No. Many methods trigger SNS discharge of repressed emotional trauma. Some of these trigger emotion discharge for pain relief, but not SNS pain discharge observed in the Arneson Method.
Blocked, painful emotion is contained mainly in muscle tension, i.e. a stable stress response. Chronic muscle tension is prone to painful spasm. Tension also tends to pull vertebrae out of alignment, which may cause pain remedied by spinal manipulation. In some methods, a volume of emotion is discharged that was bound in chronic tension; the SNS discharge mechanism is triggered, expels the emotion, relaxes tension, and thus permits permanent pain relief that is otherwise unobtainable without body-oriented psychotherapy or related method. In all its manifestations, the SNS discharge mechanism is designed specifically to relax the stress response.
In contrast, the Arneson Method was developed to target injury-related stress response and pain, while carefully avoiding emotion discharge. Pain and emotion discharge employ the same SNS mechanism, but the benefits are quite different. For example, one could enjoy spontaneous behavior improvement owing to multiple emotion discharges from the neck and back, yet never access local pain discharge that affords permanent pain relief following neck or back injuries. Also, since the injury produced a single “layer” of trauma, a single discharge is needed for resolution, whereas many layers of emotional trauma may be bound in the same area.
The closest known relative to the Arneson Method was described in Dr. Andrew Weil’s bestseller, Spontaneous Healing. The renowned osteopath, Dr. Robert Fulford, used subtle manipulation techniques to trigger small, painless discharges from several areas of the body, for patients with pain and other disorders. He called it “release” of injury “shock.” Fulford was famous for curing chronic pain, often in a single session. Other osteopaths have unsuccessfully attempted to reproduce Fulford’s effects.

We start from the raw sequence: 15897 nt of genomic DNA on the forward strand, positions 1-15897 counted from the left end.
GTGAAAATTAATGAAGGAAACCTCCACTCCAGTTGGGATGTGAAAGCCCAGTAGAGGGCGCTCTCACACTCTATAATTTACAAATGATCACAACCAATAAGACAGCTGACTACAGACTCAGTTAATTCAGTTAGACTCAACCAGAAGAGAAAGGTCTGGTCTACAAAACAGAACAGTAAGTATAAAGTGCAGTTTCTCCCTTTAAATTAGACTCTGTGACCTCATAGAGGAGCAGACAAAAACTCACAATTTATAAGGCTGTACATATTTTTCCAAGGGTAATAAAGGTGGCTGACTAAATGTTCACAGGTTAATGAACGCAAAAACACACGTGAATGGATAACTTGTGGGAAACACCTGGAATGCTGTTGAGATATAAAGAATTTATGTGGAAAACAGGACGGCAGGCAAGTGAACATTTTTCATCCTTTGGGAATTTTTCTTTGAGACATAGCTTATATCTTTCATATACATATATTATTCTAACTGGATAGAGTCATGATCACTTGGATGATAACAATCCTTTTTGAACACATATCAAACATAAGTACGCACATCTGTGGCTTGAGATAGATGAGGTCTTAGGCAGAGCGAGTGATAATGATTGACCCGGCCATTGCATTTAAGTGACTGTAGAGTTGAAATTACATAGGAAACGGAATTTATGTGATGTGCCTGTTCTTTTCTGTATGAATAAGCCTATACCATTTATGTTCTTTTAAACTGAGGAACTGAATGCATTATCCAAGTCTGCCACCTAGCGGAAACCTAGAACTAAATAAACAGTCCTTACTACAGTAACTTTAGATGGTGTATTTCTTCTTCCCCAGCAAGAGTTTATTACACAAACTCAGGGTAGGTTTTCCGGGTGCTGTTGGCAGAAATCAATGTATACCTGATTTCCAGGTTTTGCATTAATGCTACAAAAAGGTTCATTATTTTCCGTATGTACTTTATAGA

There are several types of SNS discharge. In the Arneson Method, the discharge mechanism is fully engaged in a forceful, mildly painful contraction of the injury site, followed by immediate pain cessation. Often, receivers feel a squeezing sensation from inside the injury site during discharge, indicating an involuntary contraction that occurs three-dimensionally through all tissues in that area. No other method elicits the same effect. While Fulford’s method deserves extensive analysis, I suspect that the benefit potential is greater for the full-on discharge observed in the Arneson Method, as opposed to minor blips of tension release. Interestingly, in the Arneson Method, SNS pain discharge occurs only in the injury site, even when surrounding areas have severe pain precipitated by the original injury. This observation confirms that the actual problem is the injury “memory” (leftover stress response) contained in the original injury site. However, during the session, surrounding areas relax comprehensively, making the session rather a full-body treatment.